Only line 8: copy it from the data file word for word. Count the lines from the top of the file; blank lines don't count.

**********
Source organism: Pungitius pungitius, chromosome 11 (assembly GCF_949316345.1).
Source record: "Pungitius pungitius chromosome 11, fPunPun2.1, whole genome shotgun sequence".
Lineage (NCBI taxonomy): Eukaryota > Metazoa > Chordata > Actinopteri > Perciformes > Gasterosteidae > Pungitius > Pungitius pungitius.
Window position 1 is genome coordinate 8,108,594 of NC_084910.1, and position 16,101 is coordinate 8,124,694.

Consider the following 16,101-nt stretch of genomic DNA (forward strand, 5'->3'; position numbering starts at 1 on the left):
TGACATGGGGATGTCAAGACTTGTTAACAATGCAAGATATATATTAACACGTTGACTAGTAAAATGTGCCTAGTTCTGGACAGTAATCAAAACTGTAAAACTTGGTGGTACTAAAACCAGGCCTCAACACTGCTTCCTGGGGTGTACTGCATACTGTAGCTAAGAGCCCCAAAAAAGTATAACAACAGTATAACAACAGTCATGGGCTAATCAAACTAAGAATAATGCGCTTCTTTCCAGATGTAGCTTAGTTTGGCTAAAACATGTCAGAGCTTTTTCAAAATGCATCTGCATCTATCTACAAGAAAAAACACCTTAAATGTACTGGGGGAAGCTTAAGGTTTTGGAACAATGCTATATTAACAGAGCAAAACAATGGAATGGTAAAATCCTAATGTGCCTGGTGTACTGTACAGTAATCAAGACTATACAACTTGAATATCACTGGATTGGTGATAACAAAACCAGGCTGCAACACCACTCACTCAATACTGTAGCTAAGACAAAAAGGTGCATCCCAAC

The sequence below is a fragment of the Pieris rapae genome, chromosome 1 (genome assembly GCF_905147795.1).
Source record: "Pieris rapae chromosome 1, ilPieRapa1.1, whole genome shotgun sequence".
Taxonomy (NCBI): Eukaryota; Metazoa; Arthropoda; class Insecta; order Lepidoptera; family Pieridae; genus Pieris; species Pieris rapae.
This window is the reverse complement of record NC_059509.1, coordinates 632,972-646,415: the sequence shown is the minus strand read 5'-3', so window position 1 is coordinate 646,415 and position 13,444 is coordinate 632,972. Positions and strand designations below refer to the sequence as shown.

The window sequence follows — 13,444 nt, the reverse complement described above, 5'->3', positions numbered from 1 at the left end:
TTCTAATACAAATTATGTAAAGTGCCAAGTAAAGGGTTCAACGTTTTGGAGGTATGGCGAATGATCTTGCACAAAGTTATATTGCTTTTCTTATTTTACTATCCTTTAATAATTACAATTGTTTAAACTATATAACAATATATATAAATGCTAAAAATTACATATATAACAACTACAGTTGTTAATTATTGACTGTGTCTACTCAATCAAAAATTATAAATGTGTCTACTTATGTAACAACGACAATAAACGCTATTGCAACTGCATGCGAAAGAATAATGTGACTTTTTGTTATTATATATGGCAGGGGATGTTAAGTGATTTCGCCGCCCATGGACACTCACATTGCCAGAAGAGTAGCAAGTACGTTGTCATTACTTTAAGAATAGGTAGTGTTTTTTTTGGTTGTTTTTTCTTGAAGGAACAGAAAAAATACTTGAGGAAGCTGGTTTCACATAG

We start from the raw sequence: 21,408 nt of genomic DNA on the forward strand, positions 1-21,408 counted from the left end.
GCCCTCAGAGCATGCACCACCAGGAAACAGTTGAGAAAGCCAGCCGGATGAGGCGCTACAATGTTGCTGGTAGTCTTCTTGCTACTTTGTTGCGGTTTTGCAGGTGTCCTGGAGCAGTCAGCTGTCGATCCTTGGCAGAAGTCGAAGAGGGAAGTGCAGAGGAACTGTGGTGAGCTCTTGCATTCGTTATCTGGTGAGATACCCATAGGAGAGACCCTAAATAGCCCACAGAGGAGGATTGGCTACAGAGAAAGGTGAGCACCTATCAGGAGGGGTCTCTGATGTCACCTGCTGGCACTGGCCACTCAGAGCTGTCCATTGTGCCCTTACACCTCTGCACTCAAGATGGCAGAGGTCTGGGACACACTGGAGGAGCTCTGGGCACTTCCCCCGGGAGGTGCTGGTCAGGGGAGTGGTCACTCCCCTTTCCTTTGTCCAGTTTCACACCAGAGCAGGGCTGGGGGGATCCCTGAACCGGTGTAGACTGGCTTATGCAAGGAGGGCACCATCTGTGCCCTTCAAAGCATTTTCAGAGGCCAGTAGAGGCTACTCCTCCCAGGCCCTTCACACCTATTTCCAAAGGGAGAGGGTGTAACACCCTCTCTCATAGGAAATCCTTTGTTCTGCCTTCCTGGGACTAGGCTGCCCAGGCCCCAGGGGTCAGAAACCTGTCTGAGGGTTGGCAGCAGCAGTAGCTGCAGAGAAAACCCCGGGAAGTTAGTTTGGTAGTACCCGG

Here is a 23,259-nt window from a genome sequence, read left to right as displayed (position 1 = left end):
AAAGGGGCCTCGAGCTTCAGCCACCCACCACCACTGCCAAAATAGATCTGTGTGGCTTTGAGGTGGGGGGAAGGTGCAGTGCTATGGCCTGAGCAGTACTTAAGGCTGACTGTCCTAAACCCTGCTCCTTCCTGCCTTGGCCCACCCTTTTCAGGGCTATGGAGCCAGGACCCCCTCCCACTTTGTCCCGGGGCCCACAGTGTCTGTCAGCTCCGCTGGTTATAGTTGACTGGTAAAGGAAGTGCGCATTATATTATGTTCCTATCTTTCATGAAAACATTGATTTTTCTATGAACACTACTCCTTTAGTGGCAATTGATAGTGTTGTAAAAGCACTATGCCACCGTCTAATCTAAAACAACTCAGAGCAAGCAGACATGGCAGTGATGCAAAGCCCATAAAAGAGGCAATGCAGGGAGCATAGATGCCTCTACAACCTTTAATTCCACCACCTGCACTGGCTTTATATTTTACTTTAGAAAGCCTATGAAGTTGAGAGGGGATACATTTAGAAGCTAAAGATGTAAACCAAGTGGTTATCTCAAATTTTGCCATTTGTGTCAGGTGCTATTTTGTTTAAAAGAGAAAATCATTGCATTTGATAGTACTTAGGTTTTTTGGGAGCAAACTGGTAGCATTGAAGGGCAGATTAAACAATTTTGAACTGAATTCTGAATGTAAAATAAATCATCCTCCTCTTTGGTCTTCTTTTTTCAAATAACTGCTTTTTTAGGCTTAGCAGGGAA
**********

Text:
Source record: "Pieris rapae chromosome 1, ilPieRapa1.1, whole genome shotgun sequence".